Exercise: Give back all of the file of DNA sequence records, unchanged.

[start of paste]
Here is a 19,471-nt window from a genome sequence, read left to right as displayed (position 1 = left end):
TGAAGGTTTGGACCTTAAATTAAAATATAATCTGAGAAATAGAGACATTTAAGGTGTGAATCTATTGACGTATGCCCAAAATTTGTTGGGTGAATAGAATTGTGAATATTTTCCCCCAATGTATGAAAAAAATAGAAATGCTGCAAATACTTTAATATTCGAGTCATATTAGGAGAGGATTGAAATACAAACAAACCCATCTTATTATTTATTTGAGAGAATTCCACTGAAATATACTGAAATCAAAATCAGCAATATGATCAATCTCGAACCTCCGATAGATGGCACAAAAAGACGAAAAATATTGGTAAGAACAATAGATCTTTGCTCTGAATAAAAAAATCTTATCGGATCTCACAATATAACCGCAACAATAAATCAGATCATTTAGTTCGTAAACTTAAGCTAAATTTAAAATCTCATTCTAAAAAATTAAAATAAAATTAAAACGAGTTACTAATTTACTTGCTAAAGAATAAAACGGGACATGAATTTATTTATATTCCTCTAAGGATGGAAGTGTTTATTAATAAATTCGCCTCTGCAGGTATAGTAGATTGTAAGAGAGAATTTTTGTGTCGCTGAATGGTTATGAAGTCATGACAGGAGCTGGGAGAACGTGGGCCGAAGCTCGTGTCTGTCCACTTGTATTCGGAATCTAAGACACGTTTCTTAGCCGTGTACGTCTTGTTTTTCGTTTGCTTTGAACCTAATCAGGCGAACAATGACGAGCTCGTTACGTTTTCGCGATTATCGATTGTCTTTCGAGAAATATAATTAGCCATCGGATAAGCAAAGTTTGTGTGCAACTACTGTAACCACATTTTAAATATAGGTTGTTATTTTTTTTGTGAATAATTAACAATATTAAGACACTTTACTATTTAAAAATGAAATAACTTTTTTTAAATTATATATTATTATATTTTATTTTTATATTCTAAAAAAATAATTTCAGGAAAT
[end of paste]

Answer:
Here is a 19,471-nt window from a genome sequence, read left to right as displayed (position 1 = left end):
TGAAGGTTTGGACCTTAAATTAAAATATAATCTGAGAAATAGAGACATTTAAGGTGTGAATCTATTGACGTATGCCCAAAATTTGTTGGGTGAATAGAATTGTGAATATTTTCCCCCAATGTATGAAAAAAATAGAAATGCTGCAAATACTTTAATATTCGAGTCATATTAGGAGAGGATTGAAATACAAACAAACCCATCTTATTATTTATTTGAGAGAATTCCACTGAAATATACTGAAATCAAAATCAGCAATATGATCAATCTCGAACCTCCGATAGATGGCACAAAAAGACGAAAAATATTGGTAAGAACAATAGATCTTTGCTCTGAATAAAAAAATCTTATCGGATCTCACAATATAACCGCAACAATAAATCAGATCATTTAGTTCGTAAACTTAAGCTAAATTTAAAATCTCATTCTAAAAAATTAAAATAAAATTAAAACGAGTTACTAATTTACTTGCTAAAGAATAAAACGGGACATGAATTTATTTATATTCCTCTAAGGATGGAAGTGTTTATTAATAAATTCGCCTCTGCAGGTATAGTAGATTGTAAGAGAGAATTTTTGTGTCGCTGAATGGTTATGAAGTCATGACAGGAGCTGGGAGAACGTGGGCCGAAGCTCGTGTCTGTCCACTTGTATTCGGAATCTAAGACACGTTTCTTAGCCGTGTACGTCTTGTTTTTCGTTTGCTTTGAACCTAATCAGGCGAACAATGACGAGCTCGTTACGTTTTCGCGATTATCGATTGTCTTTCGAGAAATATAATTAGCCATCGGATAAGCAAAGTTTGTGTGCAACTACTGTAACCACATTTTAAATATAGGTTGTTATTTTTTTTGTGAATAATTAACAATATTAAGACACTTTACTATTTAAAAATGAAATAACTTTTTTTAAATTATATATTATTATATTTTATTTTTATATTCTAAAAAAATAATTTCAGGAAAT